Transient Buffer Boards (TBBs) are a part of I-LOFAR’s data computation hardware that allow signals from the sun, stars and other astrophysical objects to be recorded at one of the fastest time resolutions possible. They can show us how the sun and stars change at the nanosecond scale.
To do this, TBB data must be recorded to cluster of computers so that the large amount of data can be stored. The total amount of data all 12 of I-LOFAR’s TBBs can hold is 384 GB, which is only 5 seconds worth of observations if all 96 antennas are used. Not only does the cluster need to store large volumes of data, it has to write it fast enough so that it doesn’t get lost before more data comes in. The TBB data cluster in our control room in Birr writes data to a fast, 46 TB storage node.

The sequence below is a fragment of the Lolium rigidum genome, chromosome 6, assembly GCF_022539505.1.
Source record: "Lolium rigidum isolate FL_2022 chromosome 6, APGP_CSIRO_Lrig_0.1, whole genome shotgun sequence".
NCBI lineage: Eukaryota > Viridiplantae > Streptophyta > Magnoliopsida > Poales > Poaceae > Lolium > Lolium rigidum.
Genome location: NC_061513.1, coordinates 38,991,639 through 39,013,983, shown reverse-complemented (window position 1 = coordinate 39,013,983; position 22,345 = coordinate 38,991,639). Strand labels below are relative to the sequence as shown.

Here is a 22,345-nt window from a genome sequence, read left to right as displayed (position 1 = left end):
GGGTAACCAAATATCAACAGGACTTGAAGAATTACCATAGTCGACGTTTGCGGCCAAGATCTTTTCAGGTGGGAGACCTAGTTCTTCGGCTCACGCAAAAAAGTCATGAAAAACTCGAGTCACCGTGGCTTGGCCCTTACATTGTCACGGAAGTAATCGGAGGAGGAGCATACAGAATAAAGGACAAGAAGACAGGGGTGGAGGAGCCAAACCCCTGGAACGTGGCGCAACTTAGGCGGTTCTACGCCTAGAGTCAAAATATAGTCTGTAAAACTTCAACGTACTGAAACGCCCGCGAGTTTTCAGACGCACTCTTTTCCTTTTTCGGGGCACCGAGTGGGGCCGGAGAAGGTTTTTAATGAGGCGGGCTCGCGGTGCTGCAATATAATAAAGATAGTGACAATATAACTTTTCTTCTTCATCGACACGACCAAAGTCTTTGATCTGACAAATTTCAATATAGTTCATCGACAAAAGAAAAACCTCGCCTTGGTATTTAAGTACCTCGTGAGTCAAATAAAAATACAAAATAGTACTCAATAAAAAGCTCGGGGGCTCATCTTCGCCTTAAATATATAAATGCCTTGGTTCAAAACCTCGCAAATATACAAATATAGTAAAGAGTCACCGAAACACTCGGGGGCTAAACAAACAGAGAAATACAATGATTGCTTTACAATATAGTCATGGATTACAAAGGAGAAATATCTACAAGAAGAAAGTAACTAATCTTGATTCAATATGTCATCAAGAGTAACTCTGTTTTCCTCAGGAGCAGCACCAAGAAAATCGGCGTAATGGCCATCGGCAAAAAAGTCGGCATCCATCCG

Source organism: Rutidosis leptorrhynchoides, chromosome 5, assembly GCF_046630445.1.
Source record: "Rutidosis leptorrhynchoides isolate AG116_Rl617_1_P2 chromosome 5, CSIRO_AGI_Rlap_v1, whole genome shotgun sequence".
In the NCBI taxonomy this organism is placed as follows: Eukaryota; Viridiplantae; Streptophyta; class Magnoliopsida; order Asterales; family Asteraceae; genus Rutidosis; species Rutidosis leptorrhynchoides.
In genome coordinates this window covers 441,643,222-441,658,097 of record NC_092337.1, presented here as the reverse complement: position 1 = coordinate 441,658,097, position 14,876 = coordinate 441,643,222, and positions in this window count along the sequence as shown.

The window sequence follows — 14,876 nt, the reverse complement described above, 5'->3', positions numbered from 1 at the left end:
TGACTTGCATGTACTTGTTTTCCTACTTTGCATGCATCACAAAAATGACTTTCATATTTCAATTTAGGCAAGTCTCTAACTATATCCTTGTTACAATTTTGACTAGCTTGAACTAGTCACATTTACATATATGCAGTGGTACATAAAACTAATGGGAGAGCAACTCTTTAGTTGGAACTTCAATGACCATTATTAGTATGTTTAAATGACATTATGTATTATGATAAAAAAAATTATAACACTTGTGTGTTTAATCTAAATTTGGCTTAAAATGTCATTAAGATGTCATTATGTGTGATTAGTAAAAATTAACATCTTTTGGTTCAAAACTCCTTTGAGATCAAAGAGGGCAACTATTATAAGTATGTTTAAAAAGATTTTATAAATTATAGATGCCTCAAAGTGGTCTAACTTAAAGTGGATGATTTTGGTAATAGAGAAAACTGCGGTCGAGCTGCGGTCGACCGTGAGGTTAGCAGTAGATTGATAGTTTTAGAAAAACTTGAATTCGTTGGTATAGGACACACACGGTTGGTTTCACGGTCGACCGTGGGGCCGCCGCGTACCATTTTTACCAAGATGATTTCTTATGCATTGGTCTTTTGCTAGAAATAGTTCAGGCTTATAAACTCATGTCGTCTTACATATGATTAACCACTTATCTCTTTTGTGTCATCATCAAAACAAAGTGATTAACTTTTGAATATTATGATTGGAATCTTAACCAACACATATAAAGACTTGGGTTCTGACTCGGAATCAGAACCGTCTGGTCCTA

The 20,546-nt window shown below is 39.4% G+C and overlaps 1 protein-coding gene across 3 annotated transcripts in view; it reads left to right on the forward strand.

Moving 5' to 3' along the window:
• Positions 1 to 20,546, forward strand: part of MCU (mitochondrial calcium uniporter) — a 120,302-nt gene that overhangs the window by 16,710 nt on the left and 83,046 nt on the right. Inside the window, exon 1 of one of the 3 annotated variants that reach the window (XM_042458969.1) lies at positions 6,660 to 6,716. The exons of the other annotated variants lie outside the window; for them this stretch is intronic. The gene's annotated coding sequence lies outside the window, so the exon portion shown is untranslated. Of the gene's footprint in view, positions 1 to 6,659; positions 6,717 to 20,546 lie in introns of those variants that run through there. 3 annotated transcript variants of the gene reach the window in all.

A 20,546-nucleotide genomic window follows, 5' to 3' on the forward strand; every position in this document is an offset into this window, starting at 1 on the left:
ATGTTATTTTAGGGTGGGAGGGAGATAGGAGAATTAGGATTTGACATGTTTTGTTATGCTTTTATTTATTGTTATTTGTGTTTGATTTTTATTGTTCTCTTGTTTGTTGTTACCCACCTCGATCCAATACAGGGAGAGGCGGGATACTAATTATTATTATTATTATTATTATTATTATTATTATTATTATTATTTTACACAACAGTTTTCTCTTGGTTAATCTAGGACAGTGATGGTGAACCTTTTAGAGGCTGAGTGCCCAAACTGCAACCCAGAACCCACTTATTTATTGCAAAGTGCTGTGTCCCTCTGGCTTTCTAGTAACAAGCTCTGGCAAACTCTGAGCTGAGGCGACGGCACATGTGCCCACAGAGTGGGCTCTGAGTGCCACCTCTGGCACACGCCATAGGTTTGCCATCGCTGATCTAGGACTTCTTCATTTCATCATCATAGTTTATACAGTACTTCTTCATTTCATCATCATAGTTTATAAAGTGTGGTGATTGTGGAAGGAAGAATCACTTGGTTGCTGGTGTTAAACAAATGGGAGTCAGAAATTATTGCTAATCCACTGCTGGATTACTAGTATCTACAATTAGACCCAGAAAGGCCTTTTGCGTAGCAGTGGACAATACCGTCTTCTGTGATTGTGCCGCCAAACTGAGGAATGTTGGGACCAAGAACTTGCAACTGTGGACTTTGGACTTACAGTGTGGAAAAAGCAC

The picture above shows the TBB cluster in the control room. While it may not look pretty, it offers researchers in Trinity College Dublin the chance to observe the fine structure of radio bursts from the sun at the highest time resolution that has ever been done before. This will allow them to solve unanswered questions about energy release and particle acceleration on the sun. The fat silver unit at the top (WN104) is the fast storage node where all the TBB data is stored while the smaller units beneath it will be used in the future to process this data to look for new phenomena in the sun’s atmosphere.